Distributed Leadership & Online Communities: Call for papers

I am a member of emint (Association for Online Community Professionals) and today I received and here share a CALL FOR PAPERS.

Submission Deadline for a 2-page proposal or manuscript: July 31, 2008
Special issue of Human Technology: An Interdisciplinary Journal
on Humans in ICT Environments:
Distributed Leadership & Online Communities
edited by:

Niki Lambropoulos & Dr. Leslie Gadman
London South Bank University, London, UK
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Overall Objectives of the Special Issue

The main objective of this special issue is to bring together contributions on the topic of Distributed Leadership and Online Communities. The key objective is to look into the importance of online communities in participatory decision making in companies and organisational and governmental institutions. This special issue also will focus on real life case studies where such evaluations have been applied and validated. We hope the special issue not only will report first experiences and debates, but also go beyond the current state of the art by looking at future prospects and emerging applications.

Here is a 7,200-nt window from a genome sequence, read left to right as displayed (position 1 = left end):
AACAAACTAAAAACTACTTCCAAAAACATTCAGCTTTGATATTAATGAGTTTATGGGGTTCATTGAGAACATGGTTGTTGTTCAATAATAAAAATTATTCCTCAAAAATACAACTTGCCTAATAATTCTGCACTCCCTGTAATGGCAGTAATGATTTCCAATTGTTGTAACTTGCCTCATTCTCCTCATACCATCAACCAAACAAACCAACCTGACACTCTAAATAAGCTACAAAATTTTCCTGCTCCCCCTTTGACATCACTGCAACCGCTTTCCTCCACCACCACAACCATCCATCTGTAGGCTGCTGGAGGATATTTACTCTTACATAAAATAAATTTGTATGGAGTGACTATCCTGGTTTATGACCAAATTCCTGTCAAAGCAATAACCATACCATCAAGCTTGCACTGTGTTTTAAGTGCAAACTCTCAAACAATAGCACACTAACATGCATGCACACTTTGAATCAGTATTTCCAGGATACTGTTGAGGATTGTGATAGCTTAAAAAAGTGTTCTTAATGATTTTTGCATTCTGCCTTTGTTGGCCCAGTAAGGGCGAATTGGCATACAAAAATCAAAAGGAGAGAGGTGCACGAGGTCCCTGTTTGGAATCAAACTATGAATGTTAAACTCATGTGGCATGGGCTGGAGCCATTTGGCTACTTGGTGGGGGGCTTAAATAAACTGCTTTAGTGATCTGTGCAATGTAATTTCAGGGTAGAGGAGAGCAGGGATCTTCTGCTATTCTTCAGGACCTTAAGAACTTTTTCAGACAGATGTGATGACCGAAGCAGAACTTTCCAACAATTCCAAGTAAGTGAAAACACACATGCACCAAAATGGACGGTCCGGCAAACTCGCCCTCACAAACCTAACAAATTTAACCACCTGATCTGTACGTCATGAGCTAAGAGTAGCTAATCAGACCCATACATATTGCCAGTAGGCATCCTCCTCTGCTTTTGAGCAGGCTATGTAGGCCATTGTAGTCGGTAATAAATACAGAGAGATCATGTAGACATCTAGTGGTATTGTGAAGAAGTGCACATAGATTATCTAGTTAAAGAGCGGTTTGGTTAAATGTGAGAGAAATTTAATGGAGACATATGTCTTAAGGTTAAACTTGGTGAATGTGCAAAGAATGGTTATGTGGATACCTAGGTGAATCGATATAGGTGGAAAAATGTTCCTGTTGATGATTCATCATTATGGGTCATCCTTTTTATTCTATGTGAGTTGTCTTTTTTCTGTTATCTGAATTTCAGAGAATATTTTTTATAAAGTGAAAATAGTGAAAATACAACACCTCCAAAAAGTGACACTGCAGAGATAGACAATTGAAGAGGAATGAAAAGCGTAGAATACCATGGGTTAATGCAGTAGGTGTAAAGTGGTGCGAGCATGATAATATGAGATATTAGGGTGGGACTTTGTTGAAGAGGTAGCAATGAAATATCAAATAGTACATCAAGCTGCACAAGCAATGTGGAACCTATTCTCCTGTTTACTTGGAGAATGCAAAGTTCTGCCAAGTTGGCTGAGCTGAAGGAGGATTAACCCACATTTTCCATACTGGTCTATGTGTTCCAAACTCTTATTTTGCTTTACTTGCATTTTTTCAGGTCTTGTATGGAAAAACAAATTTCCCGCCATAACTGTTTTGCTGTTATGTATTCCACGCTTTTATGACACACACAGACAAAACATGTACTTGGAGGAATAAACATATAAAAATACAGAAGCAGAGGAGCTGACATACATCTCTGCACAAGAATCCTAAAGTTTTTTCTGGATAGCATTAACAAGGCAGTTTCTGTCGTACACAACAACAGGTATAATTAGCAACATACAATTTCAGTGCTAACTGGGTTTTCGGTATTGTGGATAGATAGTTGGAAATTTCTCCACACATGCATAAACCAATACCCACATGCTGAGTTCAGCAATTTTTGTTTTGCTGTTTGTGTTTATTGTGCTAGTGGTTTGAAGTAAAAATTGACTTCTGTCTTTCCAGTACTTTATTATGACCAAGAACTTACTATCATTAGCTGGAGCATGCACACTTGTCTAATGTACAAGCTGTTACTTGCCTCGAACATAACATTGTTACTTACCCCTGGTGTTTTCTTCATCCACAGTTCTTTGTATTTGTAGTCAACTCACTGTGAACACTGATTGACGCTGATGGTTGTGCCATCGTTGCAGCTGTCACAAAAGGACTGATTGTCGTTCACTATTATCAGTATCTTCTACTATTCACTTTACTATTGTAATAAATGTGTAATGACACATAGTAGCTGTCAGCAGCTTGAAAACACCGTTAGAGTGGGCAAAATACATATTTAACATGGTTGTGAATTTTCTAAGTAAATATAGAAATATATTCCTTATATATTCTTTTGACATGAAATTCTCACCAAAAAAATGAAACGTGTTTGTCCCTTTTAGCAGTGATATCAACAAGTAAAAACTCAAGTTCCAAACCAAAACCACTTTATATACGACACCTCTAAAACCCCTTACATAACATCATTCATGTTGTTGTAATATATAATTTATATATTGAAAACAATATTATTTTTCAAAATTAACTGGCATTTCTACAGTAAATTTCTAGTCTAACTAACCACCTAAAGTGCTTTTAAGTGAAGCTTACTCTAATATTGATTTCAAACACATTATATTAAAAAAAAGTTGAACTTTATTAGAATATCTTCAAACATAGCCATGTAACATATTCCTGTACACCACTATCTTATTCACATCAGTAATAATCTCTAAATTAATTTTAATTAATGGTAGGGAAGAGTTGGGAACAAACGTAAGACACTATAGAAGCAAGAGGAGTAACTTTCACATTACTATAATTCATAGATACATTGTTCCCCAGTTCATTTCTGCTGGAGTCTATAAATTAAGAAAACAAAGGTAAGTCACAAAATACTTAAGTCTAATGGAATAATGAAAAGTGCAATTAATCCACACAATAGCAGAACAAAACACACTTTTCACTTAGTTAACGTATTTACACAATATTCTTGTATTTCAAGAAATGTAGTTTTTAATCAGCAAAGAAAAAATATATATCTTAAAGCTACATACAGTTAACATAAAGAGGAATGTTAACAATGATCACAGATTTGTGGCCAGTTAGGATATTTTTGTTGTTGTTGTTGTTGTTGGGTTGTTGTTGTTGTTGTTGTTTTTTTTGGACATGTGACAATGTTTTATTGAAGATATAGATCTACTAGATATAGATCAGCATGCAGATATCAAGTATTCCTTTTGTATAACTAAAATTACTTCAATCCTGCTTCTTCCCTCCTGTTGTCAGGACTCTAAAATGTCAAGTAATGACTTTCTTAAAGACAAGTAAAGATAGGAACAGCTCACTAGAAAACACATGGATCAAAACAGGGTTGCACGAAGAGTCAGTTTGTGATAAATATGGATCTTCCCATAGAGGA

Distributed Leadership and Online Communities

Leadership refers to top down, bottom up, and distributed management. Top down is the traditional model of centralising control, and bottom up is referring to transformational leadership. In this latter scheme, the empathic leader plays the role of the instrument between him/herself and the community to which s/he belongs. Distributed leadership builds upon participants´ contributions in participatory decision making. Despite the fact that the capacity for leadership is both individual and collective (Ancona & Bresman, 2007; Senge, 1996), at the moment, managemental methodologies and techniques for both top down and bottom up approaches exist, but not for distributed leadership.